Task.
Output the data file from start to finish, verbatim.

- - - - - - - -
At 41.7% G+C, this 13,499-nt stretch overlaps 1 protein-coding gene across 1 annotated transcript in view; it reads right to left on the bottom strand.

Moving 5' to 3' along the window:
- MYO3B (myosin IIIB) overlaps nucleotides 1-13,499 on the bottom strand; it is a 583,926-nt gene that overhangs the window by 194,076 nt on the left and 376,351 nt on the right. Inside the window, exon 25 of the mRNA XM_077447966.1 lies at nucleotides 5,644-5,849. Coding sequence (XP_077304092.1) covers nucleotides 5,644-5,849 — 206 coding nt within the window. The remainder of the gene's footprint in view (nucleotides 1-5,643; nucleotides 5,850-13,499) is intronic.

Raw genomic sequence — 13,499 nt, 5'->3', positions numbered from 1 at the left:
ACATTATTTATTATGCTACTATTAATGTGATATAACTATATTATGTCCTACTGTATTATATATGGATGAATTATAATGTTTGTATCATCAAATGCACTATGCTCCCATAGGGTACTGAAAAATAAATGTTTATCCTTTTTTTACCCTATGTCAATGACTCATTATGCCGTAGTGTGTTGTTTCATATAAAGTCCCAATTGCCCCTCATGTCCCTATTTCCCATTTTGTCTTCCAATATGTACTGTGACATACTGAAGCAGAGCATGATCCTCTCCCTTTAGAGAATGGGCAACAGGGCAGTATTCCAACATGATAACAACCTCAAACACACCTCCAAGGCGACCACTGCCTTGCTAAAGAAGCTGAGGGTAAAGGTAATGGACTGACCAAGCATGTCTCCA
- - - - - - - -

At 41.7% G+C, this 13,499-nt stretch overlaps 1 protein-coding gene across 1 annotated transcript in view; it reads right to left on the bottom strand.

Moving 5' to 3' along the window:
- MYO3B (myosin IIIB) overlaps nucleotides 1-13,499 on the bottom strand; it is a 583,926-nt gene that overhangs the window by 194,076 nt on the left and 376,351 nt on the right. Inside the window, exon 25 of the mRNA XM_077447966.1 lies at nucleotides 5,644-5,849. Coding sequence (XP_077304092.1) covers nucleotides 5,644-5,849 — 206 coding nt within the window. The remainder of the gene's footprint in view (nucleotides 1-5,643; nucleotides 5,850-13,499) is intronic.

Raw genomic sequence — 13,499 nt, 5'->3', positions numbered from 1 at the left:
ACATTATTTATTATGCTACTATTAATGTGATATAACTATATTATGTCCTACTGTATTATATATGGATGAATTATAATGTTTGTATCATCAAATGCACTATGCTCCCATAGGGTACTGAAAAATAAATGTTTATCCTTTTTTTACCCTATGTCAATGACTCATTATGCCGTAGTGTGTTGTTTCATATAAAGTCCCAATTGCCCCTCATGTCCCTATTTCCCATTTTGTCTTCCAATATGTACTGTGACATACTGAAGCAGAGCATGATCCTCTCCCTTTAGAGAATGGGCAACAGGGCAGTATTCCAACATGATAACAACCTCAAACACACCTCCAAGGCGACCACTGCCTTGCTAAAGAAGCTGAGGGTAAAGGTAATGGACTGACCAAGCATGTCTCCA